Question for you – what do Blade Runner, Total Recall, A Scanner Darkly, Minority Report, Paycheck, Next, Screamers, and The Adjustment Bureau all have in common? Anyone? They were all Hollywood movies? Sort of a grab bag. Some were regrettable, others became cult classics. They’re all Sci-Fi you say? Yeah, pretty much true.
How about they were all based on the writings of Philip K. Dick. Yep. It’s funny how sci-fi never gets any sort of real artistic cred – it’s pulp, it’s banal, it’s popular stuff for the masses. Only recently did the Pulitzers start taking science fiction seriously – literary writing and genre writing were seen as being at odds.
Here we have Philip K. Dick who was straddling both lines before anyone would admit it was possible. A guy that has grabbed the attention of Hollywood not once, but eight plus times and rumor has it several more of his stories are slated for film adaptations (Ubik is on the list, a must read for, well, anyone.) Ubik, a case in point, written in 1969 only recently has been showing up on “greatest literary works” lists compiled by Time, and the Library of America Series.
Funny thing though. According to some, Phillip K. Dick wanted nothing more than to be a literary writer. He penned dozens of literary works, many of which went unpublished when his surrealist, science fiction works that so amazingly explored the nature of reality started to take off.
I recently finished one of these books: Puttering about in a Small Land. I checked it out well before I knew Dick had written such works. The entire first chapter, I kept waiting for the hammer to fall. For reality to warp in some trademark Dick way. I was perched on the edge of the rabbit hole, arms stretched out, palms flat, knees bent.
It never happened. What did happen however was a masterful character study. A story literally about people puttering about; going about their normal lives that was told in such an engaging, powerful way, I couldn’t put it down. There are three major characters in this story set in a post-war California where factory jobs are drying up and new promise is on the horizon. Each is so unique and brought to life on the page in such a striking way, when you delve down into their perspective, they feel like living, breathing people.
One character in particular, Liz, is mostly a catalyst for the action between husband and wife Roger and Virginia, but at the one key moment when the writing takes a close perspective, zooming down into her jumbled brain, it completely floored me. I felt like I was eavesdropping on someone’s brain – a person, not a fictional character.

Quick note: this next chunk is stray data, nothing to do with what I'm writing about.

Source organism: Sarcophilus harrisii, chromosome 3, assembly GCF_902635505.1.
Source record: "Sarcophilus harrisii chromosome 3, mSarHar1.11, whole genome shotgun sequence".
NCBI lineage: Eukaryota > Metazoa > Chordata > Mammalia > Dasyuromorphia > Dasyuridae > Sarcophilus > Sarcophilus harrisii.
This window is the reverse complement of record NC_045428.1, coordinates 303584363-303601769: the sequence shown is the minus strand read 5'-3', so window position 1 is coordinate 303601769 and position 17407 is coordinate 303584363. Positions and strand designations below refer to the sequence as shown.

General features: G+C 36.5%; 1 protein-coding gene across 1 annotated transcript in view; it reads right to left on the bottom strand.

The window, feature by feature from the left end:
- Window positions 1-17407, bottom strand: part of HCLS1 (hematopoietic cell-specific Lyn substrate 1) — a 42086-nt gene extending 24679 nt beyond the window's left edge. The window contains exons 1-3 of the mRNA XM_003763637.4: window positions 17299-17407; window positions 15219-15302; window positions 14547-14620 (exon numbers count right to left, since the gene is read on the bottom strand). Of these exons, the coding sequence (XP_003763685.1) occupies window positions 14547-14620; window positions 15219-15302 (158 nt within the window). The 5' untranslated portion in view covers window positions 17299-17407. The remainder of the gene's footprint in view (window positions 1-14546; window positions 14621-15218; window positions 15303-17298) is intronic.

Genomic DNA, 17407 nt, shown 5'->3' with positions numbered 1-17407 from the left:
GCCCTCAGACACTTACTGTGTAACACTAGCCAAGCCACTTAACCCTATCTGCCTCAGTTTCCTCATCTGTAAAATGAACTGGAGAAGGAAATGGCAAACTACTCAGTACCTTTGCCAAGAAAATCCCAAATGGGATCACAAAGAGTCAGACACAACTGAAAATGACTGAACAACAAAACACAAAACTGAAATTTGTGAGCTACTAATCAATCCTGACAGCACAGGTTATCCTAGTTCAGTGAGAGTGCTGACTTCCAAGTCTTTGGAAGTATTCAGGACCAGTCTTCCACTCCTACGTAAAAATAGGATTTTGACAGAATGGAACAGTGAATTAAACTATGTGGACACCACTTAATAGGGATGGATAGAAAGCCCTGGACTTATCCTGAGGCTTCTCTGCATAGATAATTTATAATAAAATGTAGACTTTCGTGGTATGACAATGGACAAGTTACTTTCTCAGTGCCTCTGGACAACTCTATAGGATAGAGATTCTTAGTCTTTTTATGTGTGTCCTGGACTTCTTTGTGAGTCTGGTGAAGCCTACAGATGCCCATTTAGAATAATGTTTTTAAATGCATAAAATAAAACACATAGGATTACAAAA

Sure, it isn’t perfect. There seem to be some unanswered questions at the start and a touch of surrealism leaks in which isn’t quite adequately explained in my opinion. A few of the minor characters come to develop a strong presence at the end of the book and the summary passage of time doesn’t seem to adequately explain the circumstances. Still, I’d definitely put this on a reading list if you have the time. As a writer, the lessons on characterization alone are worth the read
Thanks, Russell. I’ll add it to my to-be-read-asap list. 🙂
Also, I just bought the Kindle version of your new work from Siren ( http://www.amazon.com/dp/B00A851196 ) which I will be adding to my to-be-read-in-2012 list. Not much of 2012 left, so I think I’d better get to it. Can’t wait!
It was a fun book, I really enjoyed it and it isn’t normally my thing. Of course, thanks to the Crit Group, I’m enjoying a lot of new stories that weren’t really “my thing”. I do like literary writing and for the longest time I subscribed to the New Yorker podcast where they woudl read and comment on shorts by literary giants (well, and some not so giant but straight up bad-a$$ writers.) It’s been a while though since I read a “literary” book and this one is worth a read.
Thanks so much for buying the anthology! The stories are pretty dark and I’d love to know what you think of mine. Hope you enjoy it!